“He became angry, and when he refused to enter the house, his father came out and pleaded with him. He said to his father in reply, ‘Look, all these years I served you and not once did I disobey your orders; yet you never gave me even a young goat to feast on with my friends. But when your son returns who swallowed up your property with prostitutes, for him you slaughter the fattened calf.’” (Luke 15:28-30)
When I would hear the story of the prodigal son as a kid, I tended to sympathize with the older brother. He seems to make a good case that his father has treated him unfairly. I mean, all he’s asking for is a small party with a few friends. And he’s done everything right! Isn’t he entitled to a little something – especially in comparison to his rotten younger brother?
In many of the parables, in particular the prodigal son and the workers in the vineyard (Matthew 20:1-16), Jesus is inviting us to take a fresh look at justice. To mankind justice and mercy are opposing forces, but in God justice and mercy meet and come to perfection. There are times where all of us have been the younger brother in the story, willfully disobeying our loving father, but there are times when we’ve been the older brother too – proud, resentful, self-righteous. Choosing not to join the feast (remember, in Jesus’ parables a great feast is almost always a metaphor for heaven), choosing not to forgive. This is really the parable of two brothers, and Jesus is warning us not to follow the example of either one. He is also reminding us that when we do, our Heavenly Father will still hasten to greet us, will plead with us even, to come home, and enjoy the feast.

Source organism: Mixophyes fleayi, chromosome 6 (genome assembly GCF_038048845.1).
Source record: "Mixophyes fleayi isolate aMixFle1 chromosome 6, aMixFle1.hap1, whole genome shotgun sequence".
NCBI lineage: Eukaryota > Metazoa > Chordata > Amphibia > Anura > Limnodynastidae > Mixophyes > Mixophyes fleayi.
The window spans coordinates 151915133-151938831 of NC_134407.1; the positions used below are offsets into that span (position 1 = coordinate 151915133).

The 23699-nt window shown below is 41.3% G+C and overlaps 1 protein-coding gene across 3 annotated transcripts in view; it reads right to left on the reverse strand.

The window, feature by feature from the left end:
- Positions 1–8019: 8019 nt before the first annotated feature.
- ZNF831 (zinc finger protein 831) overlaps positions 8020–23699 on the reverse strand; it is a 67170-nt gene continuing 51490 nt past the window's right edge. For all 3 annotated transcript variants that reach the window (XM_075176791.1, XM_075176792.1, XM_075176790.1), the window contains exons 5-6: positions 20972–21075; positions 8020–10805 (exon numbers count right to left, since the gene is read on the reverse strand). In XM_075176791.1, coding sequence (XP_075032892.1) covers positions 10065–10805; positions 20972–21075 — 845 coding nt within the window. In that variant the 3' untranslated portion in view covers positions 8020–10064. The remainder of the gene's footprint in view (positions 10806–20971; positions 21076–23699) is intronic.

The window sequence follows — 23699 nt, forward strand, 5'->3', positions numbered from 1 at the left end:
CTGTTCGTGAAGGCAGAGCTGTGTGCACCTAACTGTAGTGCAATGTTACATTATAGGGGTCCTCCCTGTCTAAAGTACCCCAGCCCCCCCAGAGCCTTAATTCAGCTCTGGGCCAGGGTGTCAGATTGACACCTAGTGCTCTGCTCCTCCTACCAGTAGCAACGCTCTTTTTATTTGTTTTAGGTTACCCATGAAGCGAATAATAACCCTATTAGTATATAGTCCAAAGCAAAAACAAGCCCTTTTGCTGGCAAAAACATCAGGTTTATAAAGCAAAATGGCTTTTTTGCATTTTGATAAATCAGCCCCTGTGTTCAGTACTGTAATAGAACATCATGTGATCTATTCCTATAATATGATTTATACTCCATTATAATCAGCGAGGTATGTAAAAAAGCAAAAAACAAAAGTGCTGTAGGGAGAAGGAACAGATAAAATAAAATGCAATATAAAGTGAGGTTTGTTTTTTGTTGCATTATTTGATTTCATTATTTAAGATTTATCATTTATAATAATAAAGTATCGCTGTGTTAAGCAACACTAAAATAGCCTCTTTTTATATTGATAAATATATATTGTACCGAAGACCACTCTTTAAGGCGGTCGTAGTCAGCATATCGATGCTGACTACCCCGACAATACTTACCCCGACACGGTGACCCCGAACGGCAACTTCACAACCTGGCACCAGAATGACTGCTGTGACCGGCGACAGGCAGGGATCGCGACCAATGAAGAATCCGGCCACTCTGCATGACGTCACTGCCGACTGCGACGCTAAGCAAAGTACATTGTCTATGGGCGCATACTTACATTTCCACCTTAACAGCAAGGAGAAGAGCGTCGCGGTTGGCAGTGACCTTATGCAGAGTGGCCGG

As I thought about this parable, I thought about the brother’s complaint that his father has been stingy with him. This complaint does not stand up to scrutiny. First, the father tells his older son, “Everything I have is yours” (Luke 15:31). Second, this is the same father who, when brutally insulted by his younger son asking for his share of the inheritance, goes and gives it to him. I can’t believe that this same father would have refused his older son anything that he requested. Rather, I think the older son never asked his father for anything. And why not? I think his pride prevented him. Maybe he felt a sense of entitlement –“my father should see all the good work I’m doing and should reward me properly for it.” Maybe he was too self-righteous – “I’m a good person, unlike my younger brother. I never ask for anything.” Resentment and sulking are not the hallmarks of a good person, no matter what the older brother thought.
Jesus tells us constantly that God is generous, especially to those who love Him and pray to Him with a sincere and trusting heart. God will surely give us everything we ask, or will give us something better than what we ask, because He knows better than us what we need. For whatever reason, the older brother was unwilling to bring his needs to his father, and over time, his resentment, not only of his younger brother, but also of his father, grew. Don’t be like the older brother! Don’t compare yourself to others. God alone can judge the hearts of men. Ask God for what you need, starting with what you need the most, His mercy. And celebrate and rejoice with God when prodigals return home, and older brothers join the party.
For further reading: Father Henri Nouwen’s book, The Return of the Prodigal Son, helped inspire this reflection.
Image: Return of the Prodigal Son by Pompeo Batoni (downloaded from Wikipedia Commons).